Matthew Poole Commentary - Matthew 1:2 - 1:2

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Matthew Poole Commentary - Matthew 1:2 - 1:2


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The evangelist reckoneth the genealogy of our Saviour by three periods, reckoning thrice fourteen descents. The first period began in Abraham, Gen_21:2,3 and ended in David. The second began in Solomon, and ended in Jehoiachin. The third began with Jehoiachin, and ended in Christ. Luke (as we shall see in its place) fetcheth our Saviour’s line from Adam. From Abraham to David there is no difference between Matthew and Luke, they both reckoned up the same fourteen persons, Luk_3:32-34. But Luke repeating our Saviour’s pedigree by his mother’s side, and Matthew by his supposed father’s side, Joseph, after David they must differ, Mary descending from David’s family by his son Nathan, Joseph descending from him by Solomon. All interpreters agree that there are great difficulties about the genealogy of Christ, especially in reconciling Matthew and Luke; and the enemies of Christianity have in all times made their advantage of them, to weaken our faith as to the gospel: but Christians ought to consider,



1. That the Jews had without doubt perfect genealogies, and were more especially exact in keeping them as to the royal tribe of David, which was Judah, and the priestly tribe of Levi, that they might have a right king and high priest; and it cannot be expected that after seventeen hundred years almost we should make out genealogies as they could.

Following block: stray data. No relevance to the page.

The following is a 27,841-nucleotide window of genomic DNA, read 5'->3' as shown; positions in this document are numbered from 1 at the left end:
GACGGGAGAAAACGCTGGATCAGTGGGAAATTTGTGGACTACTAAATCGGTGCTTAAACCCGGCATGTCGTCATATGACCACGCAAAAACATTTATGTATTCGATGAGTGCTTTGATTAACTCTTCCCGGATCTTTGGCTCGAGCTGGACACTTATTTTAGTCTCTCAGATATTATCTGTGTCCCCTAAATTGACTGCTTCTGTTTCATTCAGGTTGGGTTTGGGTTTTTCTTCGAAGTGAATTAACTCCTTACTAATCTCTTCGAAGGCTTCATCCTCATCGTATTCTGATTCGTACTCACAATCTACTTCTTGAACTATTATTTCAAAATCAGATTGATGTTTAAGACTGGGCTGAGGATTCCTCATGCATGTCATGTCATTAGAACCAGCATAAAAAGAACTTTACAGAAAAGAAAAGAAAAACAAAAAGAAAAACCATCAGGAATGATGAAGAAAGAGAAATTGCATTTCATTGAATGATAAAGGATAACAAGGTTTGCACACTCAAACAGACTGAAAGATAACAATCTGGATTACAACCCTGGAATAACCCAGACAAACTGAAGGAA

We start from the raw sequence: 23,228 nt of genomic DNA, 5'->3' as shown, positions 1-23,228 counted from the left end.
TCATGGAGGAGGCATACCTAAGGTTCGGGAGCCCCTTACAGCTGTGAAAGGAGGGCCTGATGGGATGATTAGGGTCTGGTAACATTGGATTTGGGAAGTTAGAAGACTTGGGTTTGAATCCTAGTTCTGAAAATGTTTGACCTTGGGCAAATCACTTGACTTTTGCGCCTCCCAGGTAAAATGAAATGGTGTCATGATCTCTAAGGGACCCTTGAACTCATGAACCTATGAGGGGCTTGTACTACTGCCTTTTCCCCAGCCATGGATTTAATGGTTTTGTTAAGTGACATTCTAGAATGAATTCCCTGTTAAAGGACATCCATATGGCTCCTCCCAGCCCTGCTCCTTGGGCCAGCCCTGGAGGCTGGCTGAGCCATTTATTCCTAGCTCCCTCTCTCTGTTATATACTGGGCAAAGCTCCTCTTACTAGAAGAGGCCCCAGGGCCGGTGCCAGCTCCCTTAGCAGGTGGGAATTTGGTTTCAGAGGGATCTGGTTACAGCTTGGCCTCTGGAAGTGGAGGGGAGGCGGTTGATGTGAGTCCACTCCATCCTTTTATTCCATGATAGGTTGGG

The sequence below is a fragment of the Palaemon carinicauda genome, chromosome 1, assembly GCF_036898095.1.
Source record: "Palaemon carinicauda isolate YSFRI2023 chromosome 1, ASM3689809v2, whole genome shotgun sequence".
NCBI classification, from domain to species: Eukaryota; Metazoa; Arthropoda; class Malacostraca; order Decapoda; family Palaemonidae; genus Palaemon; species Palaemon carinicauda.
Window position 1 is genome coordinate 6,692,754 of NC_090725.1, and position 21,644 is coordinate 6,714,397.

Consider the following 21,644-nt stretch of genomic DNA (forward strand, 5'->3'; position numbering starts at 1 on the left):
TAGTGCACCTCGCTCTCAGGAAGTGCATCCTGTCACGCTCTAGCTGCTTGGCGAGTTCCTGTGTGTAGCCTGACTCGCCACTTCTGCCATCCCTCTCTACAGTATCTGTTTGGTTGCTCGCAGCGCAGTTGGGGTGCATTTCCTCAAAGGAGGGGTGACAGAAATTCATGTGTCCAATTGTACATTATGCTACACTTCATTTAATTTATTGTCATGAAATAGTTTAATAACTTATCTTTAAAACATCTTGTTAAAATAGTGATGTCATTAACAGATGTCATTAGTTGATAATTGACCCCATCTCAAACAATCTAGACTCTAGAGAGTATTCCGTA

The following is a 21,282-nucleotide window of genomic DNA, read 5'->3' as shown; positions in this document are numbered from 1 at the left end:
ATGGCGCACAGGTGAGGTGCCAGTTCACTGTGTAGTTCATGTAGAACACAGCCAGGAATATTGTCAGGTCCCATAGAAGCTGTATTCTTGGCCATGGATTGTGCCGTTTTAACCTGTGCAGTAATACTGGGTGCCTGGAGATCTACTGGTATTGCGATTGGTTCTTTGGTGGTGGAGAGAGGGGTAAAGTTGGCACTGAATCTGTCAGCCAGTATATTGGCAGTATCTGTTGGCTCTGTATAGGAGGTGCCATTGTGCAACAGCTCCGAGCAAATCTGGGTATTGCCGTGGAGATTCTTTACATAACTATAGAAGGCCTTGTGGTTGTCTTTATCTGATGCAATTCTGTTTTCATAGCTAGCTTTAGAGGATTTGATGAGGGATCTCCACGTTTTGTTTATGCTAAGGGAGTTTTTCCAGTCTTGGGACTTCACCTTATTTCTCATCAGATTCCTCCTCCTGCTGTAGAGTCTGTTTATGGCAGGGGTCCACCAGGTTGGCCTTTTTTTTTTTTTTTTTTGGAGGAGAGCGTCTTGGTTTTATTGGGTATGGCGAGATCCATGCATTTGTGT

2. That they were very apt to make strifes about words and endless genealogies; as appears by the apostle’s cautioning both Timothy and Titus against it, 1Ti_1:4 1Ti_6:4 Tit_3:9.



3. That it had been a sufficient exception against Christ if they could have proved he had not lineally descended from David.



4. That though they cavilled at Christ for many things, yet they never made any such cavil.



5. That we are forbidden strife and endless labour about genealogy. And therefore it is the most unreasonable thing imaginable for us to make such little dissatisfactions grounds for us to question or disbelieve the gospel, because we can not untie every knot we meet with in a pedigree.



But in this first period no such difficulties occur; both the evangelists are agreed, and the Old Testament agrees with both. That Abraham begat Isaac (when he was an hundred years old) we are assured by Moses, Gen_21:2,5; that Isaac begat Jacob he also telleth us, Gen_25:26. So also that Jacob begat Judah and his brethren, Gen_29:35. Judah was Jacob’s third son by Leah, and that son of whom dying Jacob prophesied, That him should his brethren praise, and to him should his father’s children bow down. That the sceptre should not depart from Judah, nor the lawgiver from between his feet, until Shiloh came; and unto him should the gathering of the people be, Gen_49:8-10. Though Saul, who was the first king of Israel, (given them in wrath), was of the tribe of Benjamin, 1Sa_9:21; yet David was of the tribe of Judah, in whose line the kingdom held unto the captivity.



And his brethren: the brethren of Judah are here mentioned, being the heads of the Jewish nation: Christ descended from Judah.